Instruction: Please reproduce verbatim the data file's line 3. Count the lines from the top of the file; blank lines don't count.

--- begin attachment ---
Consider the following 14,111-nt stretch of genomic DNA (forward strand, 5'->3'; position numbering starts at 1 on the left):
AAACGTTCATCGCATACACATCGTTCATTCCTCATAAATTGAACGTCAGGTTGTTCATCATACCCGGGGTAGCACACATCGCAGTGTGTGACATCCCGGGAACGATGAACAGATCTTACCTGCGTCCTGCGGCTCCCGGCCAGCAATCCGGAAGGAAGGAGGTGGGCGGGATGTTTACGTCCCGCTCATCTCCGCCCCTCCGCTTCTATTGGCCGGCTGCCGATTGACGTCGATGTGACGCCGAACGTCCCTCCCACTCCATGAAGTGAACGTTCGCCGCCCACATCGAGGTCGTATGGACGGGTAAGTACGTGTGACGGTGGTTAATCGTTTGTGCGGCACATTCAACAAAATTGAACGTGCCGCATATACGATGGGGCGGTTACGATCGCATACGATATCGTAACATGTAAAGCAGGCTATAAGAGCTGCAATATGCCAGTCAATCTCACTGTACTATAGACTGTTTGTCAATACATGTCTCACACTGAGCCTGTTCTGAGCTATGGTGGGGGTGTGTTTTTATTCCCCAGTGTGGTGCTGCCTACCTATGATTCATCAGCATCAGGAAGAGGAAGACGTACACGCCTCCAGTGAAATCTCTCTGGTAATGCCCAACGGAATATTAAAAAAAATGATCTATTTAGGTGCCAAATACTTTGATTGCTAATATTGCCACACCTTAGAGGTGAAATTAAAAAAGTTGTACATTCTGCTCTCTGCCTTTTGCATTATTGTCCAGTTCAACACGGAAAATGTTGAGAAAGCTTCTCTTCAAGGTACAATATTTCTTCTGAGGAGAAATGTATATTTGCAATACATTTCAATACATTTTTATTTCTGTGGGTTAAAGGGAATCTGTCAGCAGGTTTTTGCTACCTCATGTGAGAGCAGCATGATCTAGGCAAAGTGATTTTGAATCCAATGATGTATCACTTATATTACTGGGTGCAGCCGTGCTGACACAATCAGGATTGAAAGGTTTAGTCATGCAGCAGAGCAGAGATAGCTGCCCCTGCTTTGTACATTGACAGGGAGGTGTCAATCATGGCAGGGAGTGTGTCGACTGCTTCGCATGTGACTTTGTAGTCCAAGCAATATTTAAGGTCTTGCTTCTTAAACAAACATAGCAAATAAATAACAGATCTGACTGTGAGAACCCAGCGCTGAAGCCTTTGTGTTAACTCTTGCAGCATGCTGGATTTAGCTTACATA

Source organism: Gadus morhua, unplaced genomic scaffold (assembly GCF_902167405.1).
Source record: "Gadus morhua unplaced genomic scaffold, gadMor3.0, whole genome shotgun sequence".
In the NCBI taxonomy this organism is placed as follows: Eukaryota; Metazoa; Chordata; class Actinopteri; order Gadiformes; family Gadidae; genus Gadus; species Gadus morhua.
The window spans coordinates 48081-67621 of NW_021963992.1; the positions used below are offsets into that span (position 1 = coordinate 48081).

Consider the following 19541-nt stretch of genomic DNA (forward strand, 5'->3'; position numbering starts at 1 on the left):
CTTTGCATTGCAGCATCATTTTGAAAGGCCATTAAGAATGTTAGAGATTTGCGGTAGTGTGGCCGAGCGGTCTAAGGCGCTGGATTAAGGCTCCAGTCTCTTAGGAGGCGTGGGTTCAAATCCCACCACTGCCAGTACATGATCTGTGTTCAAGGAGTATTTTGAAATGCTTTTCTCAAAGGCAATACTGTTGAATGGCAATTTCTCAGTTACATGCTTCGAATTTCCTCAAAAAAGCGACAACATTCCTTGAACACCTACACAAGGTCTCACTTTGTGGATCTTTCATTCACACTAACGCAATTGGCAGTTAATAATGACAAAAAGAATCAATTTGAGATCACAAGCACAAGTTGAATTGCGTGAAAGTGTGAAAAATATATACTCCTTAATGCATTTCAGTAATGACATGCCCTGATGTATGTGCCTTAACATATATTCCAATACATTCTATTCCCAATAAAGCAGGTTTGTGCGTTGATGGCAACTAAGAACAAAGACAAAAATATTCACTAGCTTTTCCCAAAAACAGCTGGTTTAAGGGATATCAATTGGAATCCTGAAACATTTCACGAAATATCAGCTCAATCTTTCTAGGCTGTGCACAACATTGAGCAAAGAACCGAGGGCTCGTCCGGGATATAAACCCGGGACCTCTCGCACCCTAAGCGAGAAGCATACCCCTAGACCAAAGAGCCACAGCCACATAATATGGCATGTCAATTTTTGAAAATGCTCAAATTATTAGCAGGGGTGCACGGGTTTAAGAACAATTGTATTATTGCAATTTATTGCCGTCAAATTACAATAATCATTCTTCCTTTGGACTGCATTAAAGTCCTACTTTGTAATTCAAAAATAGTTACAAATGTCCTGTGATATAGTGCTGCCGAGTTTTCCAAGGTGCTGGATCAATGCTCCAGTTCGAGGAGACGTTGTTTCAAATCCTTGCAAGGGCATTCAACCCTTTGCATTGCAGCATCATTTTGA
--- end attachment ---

Source organism: Gadus morhua, unplaced genomic scaffold (assembly GCF_902167405.1).